Last Friday morning, I called Nigel, the man in Perth who will rent you a piano and deliver it to your house the same day. We had a piano by 2:30 that afternoon. It is difficult for me to say this, and probably even more difficult for Dave to hear it, but here it goes. I am in love with Nigel the Piano Man. Ok, not “in smootchie love,” as Simone would say. But all I’m saying is that at 10:30am I called Nigel to talk pianos, and four hours later, a beautifully tuned, upright Kawai was in my livingroom. BAM. That’s how you get it done, Port of Oakland.
Apparently, when you move pianos for a living, you care a lot about stairs. How many stairs, how high are the stairs, do the stairs curve around, is there sand on the stairs, any gravel or bumpy bits of concrete on the stairs? Doorways? No problem. Long hallway? Breezy. But tell me more about the stairs, said Nigel over the phone Friday morning. Please go outside and count them again.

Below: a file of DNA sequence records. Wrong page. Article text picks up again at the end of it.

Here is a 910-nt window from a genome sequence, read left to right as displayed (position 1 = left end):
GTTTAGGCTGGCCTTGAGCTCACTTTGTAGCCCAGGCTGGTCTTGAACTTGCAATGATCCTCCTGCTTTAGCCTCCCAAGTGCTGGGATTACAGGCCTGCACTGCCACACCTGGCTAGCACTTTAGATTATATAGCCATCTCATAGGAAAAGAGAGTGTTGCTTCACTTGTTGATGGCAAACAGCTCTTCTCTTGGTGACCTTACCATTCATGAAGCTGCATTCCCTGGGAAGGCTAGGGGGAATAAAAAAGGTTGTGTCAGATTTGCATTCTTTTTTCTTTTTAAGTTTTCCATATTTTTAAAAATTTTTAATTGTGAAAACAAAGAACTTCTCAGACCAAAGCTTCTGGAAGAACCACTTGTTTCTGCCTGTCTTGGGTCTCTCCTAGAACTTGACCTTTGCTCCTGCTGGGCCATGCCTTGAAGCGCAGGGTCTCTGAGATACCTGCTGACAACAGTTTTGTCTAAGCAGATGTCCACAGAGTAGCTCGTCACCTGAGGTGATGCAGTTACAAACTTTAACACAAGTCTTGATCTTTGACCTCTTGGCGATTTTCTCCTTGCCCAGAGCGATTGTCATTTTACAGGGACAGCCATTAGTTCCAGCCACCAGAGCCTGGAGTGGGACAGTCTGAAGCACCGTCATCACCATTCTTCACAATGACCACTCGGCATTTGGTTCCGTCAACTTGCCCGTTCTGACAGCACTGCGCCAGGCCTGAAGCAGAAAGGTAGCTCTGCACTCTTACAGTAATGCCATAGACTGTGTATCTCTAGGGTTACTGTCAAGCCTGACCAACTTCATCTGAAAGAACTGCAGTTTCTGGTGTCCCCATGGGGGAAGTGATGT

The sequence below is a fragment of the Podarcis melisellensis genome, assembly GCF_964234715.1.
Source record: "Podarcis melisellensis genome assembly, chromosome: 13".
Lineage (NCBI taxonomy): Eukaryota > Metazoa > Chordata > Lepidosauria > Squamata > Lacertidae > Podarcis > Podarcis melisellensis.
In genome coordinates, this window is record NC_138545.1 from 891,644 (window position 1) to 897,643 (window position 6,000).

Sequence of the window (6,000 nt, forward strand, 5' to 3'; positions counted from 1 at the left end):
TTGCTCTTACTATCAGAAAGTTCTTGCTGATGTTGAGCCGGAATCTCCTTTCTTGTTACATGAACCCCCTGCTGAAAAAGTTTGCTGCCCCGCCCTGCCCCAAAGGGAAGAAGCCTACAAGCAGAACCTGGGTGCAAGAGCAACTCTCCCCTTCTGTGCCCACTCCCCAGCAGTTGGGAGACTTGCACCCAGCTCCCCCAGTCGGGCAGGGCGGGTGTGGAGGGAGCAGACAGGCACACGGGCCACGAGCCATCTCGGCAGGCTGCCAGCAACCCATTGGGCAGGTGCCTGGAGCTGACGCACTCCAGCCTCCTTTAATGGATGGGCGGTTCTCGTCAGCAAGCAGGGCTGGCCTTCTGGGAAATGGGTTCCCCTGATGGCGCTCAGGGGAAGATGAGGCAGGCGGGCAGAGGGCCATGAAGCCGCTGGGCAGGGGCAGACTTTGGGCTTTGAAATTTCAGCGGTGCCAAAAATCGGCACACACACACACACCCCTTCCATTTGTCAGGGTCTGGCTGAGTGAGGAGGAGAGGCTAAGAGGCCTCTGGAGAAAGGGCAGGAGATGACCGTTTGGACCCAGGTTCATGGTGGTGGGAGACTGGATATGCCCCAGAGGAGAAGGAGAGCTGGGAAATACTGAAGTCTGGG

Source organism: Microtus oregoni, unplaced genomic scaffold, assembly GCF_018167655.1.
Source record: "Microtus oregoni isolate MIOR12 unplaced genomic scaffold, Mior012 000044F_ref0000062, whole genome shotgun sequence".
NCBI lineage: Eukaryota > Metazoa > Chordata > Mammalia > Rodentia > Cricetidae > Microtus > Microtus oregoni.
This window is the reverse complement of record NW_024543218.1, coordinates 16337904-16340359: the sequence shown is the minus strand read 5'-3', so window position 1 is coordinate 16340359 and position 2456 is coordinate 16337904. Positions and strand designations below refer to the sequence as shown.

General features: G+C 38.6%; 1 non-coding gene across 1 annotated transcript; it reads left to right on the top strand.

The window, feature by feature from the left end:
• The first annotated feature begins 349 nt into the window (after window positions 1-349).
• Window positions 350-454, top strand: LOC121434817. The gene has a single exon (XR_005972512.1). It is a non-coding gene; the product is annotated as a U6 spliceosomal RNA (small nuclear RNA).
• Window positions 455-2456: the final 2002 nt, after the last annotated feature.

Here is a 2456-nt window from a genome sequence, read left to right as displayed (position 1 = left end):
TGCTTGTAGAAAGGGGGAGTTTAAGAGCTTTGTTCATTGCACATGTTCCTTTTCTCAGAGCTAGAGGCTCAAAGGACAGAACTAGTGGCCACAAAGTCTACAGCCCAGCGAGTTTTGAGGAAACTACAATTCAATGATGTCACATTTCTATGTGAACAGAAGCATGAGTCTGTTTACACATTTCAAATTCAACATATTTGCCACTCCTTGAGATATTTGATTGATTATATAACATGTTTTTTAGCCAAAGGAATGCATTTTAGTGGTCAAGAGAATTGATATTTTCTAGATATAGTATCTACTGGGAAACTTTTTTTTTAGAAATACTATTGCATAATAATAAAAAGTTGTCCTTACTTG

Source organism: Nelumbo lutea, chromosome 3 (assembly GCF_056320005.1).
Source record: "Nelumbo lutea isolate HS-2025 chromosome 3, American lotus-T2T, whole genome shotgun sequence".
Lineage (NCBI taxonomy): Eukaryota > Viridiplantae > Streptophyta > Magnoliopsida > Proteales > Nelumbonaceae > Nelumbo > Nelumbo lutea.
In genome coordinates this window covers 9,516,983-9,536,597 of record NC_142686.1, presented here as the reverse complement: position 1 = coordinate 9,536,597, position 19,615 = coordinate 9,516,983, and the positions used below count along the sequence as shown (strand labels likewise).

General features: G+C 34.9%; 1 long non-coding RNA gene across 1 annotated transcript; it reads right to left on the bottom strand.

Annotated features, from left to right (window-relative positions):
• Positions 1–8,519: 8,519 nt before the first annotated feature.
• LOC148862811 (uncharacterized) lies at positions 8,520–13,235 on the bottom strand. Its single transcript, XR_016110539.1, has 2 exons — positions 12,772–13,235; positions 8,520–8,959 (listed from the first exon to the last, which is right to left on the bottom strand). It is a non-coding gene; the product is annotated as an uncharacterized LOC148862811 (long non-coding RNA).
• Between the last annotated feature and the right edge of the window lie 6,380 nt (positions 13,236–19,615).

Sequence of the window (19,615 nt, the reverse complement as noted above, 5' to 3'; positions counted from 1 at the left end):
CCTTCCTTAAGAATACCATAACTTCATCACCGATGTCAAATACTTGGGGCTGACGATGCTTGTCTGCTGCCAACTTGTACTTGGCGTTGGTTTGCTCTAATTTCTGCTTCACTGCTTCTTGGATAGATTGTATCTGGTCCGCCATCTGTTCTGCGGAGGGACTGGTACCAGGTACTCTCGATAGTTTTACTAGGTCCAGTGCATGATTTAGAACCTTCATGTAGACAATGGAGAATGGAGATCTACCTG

Once we established that there are exactly four stairs, and that they are concrete, a bit bumpy, straight up, and not curved, Nigel said he’d be there that afternoon. He arrived in the 102-degree heat with a trailer hooked up to the back of his sedan. The trailer held some rope, a collapsible metal ramp, a dolly, and the piano wrapped in a blue moving blanket. Nigel looked like Gerard Depardieu in Green Card, if Gerard Depardieu had grown up on an Australian farm (as Nigel had) and could kick Green Card Gerard Depardieu’s ass. I showed him the corner of the living room where we’d like the piano, and, of course, the four stairs. He asked if I had a broom because he’d like to sweep the stairs even though I told him I had just swept them. “Just to be sure,” he said. Then he unfolded the ramp and laid it across the stairs. It was at this point I realized I was expected to help, and felt like a doofus in my dorky and impractical denim sundress. Nigel moved the piano to the base of the ramp and told me to stand at the top of the stairs. “How were you at Tug of War in school?” he asked, as he tied a rope around the length of the piano. I quickly responded, “Not bad,” even though I don’t recall ever playing Tug of War but I was already an asshole for being in a sundress so I’m not going to be the double-asshole-loser who’s never played Tug of War. Once the piano was secure, he tossed me the end of the rope. “When I say pull, pull. Got it?” At this point, I was all fired up thinking, “For the rest of his life, Nigel is going to be sitting at the pub with his mates and they’re gonna be like, ‘Nigel, tell us again about the American lady in the denim sundress who turned out to be the strongest person you’ll ever meet!’ And he’ll be like, ‘Guys, I swear, she looked like a weak sun-damaged peanut but MAN, could she pull?!’” Well, it didn’t really go down like that, but nothing horrible happened either. The piano did not tip over as I feared it might, and together, the Dream Team of Nigel and Bek got the piano up the stairs and into place (you and I both know that Nigel could have done it on his own but this is my dream and I am living it). Dave returned from picking up the girls at school to see Nigel at our dining table writing up our invoice and telling me if I want the freshest green grapes, go to the Swan Valley and pick them directly off the vines. Every time Nigel went back to his invoice pad, I kept mouthing to Dave, “I love this man” and Dave was smiling at me like, there she goes again.